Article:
20. Per Capita Spending Is Expected to Nearly Double from 2009 to 2020 (Assumes No Cost Containment Intervention)Massachusetts Per Capita Personal Health Care Expenditures, 1991-2020 Projection 2004-2020: MA 6.3% (U.S. 5.8%) 2010-2020:MA 5.7% (2010-2017:U.S. 5.9%) Actual: 1991-2004: MA 5.7% (U.S. 5.5%) 2004-2010: MA 7.4% (U.S. 5.7%) 2000-2004: MA 7.4% (U.S. 6.9%) 1991-2000: MA 5.0% (U.S. 4.8%) Note: Health expenditures are defined by residence location and as personal health expenditures by CMS, which exclude expenditures on administration, public health, and construction. Data for 2005 – 2020 are projected and are based on historical growth patterns. Source: Centers for Medicare & Medicaid Services (CMS), Office of the Actuary, National Health Statistics Group, 2007.

  21. Gap in Per Capita Health Spending between MA and U.S. Projected to Widen Index of Per Capita Health Expenditures in MA and U.S., 1991-2020 Note: Health expenditures are defined by residence location and as personal health expenditures by CMS, which exclude expenditures on administration, public health, and construction. Data for 2005 – 2020 (Massachusetts) and 2008-2017 (U.S.) are projected. Projected growth is based on historical growth patterns. Source: Centers for Medicare & Medicaid Services (CMS), Office of the Actuary, National Health Statistics Group, 2007.

  22. Growth in Health Spending in MA Expected to Surpass Other Economic IndicatorsIndex of Health Expenditures Per Capita and Other Indicators in MA, 1991-2020 Per Capita Health Expenditures: 550 in 2020 Per Capita GDP: 337 in 2020 Wage and Salary: 325 in 2020 Consumer Price Index (CPI): 224 in 2020 Sources: 1991-2007: Per capita health expenditures: Centers for Medicare & Medicaid Services (CMS), Office of the Actuary, National Health Statistics Group, 2007 (2004-2020 data are projected). Per capita GDP and wage and salary: Regional Economic Information System, Bureau of Economic Analysis, U.S. Department of Commerce. CPI-Urban for Boston area: Bureau of Labor Statistics, U.S. Department of Labor. 2008-2020 (except for health spending): U.S. Social Security Administration, “The 2008 OASDI Trustees Report,” Supplemental Single-Year Tables, intermediate projection, www.ssa.gov/OACT/TR/Tr08/index.html. Per capita GDP index: real GDP annual change + GDP price index annual change – population annual change; wage index: average annual wage in covered employment.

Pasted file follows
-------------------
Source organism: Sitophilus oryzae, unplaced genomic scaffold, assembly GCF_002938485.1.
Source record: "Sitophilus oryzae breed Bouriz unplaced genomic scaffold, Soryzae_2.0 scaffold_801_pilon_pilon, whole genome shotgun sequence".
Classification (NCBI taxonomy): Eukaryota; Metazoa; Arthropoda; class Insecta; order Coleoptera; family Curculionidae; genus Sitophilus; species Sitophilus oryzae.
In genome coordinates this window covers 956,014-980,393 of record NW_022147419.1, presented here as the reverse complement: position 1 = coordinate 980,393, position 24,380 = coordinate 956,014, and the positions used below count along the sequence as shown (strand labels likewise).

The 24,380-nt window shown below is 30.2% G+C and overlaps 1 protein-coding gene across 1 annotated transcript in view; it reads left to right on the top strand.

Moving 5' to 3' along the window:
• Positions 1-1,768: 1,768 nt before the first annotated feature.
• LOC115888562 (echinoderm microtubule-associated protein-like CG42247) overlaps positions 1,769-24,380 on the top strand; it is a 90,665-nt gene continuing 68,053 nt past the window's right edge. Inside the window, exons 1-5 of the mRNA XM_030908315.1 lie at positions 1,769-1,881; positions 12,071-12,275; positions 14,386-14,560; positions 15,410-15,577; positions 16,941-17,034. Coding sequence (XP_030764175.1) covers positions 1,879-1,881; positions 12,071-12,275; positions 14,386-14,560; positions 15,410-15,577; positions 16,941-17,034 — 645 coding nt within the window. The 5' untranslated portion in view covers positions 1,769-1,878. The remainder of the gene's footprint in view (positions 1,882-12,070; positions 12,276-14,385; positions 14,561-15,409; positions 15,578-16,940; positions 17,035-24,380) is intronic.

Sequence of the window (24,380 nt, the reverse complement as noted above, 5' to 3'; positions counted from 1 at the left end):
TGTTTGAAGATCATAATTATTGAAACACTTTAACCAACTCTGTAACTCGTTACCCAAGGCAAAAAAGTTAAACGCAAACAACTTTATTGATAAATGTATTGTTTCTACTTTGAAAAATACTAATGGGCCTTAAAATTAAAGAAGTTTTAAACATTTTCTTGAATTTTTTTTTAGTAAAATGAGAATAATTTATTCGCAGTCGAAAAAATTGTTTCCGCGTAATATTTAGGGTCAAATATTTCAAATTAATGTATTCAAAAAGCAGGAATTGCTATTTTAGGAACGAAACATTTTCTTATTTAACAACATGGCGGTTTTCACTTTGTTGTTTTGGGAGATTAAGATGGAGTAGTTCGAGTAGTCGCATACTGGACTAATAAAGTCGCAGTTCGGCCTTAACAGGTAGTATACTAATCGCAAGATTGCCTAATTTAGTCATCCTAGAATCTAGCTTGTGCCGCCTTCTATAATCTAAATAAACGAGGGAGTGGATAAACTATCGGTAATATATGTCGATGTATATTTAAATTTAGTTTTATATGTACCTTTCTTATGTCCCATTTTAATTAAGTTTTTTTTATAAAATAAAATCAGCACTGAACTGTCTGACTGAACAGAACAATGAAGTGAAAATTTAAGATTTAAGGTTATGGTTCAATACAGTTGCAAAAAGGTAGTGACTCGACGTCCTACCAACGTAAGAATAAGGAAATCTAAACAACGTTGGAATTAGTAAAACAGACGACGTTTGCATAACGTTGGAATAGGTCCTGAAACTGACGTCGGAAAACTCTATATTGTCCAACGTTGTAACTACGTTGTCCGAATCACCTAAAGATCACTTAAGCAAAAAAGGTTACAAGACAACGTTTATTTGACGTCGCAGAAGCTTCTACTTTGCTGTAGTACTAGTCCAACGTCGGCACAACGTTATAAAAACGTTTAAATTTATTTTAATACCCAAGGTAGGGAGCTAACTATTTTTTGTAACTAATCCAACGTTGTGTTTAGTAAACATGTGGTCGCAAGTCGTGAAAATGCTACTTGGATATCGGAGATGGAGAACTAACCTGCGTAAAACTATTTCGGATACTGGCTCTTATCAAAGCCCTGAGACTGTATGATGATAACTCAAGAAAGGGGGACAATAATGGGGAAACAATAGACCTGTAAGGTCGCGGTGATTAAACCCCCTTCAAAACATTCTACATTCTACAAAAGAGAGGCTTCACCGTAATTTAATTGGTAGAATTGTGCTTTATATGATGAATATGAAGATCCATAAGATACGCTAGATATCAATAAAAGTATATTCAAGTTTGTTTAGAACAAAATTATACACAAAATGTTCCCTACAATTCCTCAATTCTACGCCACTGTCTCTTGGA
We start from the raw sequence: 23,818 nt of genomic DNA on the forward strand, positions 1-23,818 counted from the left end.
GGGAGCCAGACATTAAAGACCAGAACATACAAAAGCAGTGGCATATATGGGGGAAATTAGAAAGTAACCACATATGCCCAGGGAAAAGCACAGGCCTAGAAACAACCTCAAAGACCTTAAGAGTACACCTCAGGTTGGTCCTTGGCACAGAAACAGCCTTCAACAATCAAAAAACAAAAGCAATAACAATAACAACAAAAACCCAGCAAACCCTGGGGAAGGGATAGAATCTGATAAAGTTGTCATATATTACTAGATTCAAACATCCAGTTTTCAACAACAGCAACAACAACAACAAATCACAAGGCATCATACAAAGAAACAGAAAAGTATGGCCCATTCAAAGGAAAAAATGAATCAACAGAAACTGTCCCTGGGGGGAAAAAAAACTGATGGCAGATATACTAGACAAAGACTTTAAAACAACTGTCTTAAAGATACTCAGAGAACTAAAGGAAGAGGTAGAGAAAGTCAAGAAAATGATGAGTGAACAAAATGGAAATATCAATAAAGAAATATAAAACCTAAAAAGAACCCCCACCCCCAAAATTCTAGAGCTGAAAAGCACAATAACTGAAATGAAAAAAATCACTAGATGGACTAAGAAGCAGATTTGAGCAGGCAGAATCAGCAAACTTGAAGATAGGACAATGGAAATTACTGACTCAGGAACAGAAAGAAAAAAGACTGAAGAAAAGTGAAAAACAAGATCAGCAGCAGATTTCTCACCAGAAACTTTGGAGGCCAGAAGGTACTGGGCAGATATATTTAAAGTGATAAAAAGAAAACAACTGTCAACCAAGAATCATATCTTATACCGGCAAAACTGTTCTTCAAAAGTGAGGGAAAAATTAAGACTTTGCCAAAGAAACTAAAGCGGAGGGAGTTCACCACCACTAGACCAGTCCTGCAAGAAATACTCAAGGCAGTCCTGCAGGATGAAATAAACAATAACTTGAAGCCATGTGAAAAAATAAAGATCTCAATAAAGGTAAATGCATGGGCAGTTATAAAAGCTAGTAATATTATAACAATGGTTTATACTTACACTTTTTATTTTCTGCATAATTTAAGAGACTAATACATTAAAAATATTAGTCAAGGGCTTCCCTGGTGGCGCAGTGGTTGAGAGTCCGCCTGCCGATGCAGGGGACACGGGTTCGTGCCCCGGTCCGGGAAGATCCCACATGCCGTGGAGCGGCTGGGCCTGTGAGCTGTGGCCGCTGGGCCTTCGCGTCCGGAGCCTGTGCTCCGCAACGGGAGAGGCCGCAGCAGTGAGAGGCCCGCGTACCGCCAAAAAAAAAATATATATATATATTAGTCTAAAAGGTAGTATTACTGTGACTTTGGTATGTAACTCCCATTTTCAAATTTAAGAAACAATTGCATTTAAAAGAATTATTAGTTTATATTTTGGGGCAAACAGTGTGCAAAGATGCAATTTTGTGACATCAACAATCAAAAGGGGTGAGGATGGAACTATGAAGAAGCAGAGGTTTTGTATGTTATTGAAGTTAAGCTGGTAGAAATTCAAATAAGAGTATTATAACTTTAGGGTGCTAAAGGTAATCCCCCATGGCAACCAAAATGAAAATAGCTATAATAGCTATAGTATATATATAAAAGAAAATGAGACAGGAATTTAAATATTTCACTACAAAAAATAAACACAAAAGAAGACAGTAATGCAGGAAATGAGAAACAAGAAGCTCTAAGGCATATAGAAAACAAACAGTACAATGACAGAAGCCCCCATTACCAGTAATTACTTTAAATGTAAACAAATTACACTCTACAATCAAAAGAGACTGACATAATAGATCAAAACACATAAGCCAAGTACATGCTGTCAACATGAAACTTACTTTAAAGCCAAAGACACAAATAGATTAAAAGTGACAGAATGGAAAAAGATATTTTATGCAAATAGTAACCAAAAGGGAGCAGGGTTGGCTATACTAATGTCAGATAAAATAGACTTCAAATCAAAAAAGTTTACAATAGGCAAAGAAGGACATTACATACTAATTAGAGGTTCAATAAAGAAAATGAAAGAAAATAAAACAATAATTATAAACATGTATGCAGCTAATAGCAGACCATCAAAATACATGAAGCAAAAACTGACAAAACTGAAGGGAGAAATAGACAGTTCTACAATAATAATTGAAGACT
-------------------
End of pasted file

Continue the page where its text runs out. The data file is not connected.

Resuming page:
23. Potential Savings if Growth Rate Reduced to GDP

  24. Estimated Impact if MA Per Capita Health Spending Grows at Same Rate as GDPProjected Per Capita Health Expenditures in MA, 2010-2020 No Cost Control: average annual growth rate of total health spending is projected to be 5.7% Cost Control: average annual growth rate of per capita health spending is set to be same as the projected per capita GDP growth rate of 3.9% Sources: Per capita GDP growth rate is based on national projection data. U.S. Social Security Administration, “The 2008 OASDI Trustees Report,” Supplemental Single-Year Tables, intermediate projection, www.ssa.gov/OACT/TR/Tr08/index.html. Per capita GDP index: real GDP annual change + GDP price index annual change – population annual change.

  25. Estimated Impact on Total Health Spending if MA Per Capita Spending Grows at Same Rate as GDP Projected Total Personal Health Expenditures in MA (billion $) , 2010-2020 Billions Projected Total Health Spending = Projected Per Capita Health Spending x Projected Total Population No Cost Control: average annual growth rate of total health spending is projected to be 6.0% Cost Control: average annual growth rate of total health spending is projected to be 4.2% based on the projected per capita health spending growth rate of 3.9% Sources: per capita GDP growth rate is based on national projection data. U.S. Social Security Administration, “The 2008 OASDI Trustees Report,” Supplemental Single-Year Tables, intermediate projection, www.ssa.gov/OACT/TR/Tr08/index.html. Per capita GDP index: real GDP annual change + GDP price index annual change – population annual change. U.S. Census Bureau, Population Division, Interim State Population Projections, 2005.

  26. Estimated Savings in Total Health Spending in MAIf Growth of Per Capita Health Expenditures Were Held to the Same Rate as Growth in projected Per Capita GDP, 2010-2020 Billions Sources: per capita GDP growth rate is based on national projection data. U.S. Social Security Administration, “The 2008 OASDI Trustees Report,” Supplemental Single-Year Tables, intermediate projection, www.ssa.gov/OACT/TR/Tr08/index.html. Per capita GDP index: real GDP annual change + GDP price index annual change – population annual change.

  27. Division of Health Care Finance and Policy Two Boylston Street Boston, Massachusetts 02116 Phone: (627) 988-3100 Fax: (617) 727-7662 Website: www.mass.gov/dhcfp Publication Number: 10-308-HCF-01 Authorized by Ellen Bickelman, State Purchasing Agent Printed on Recycled Paper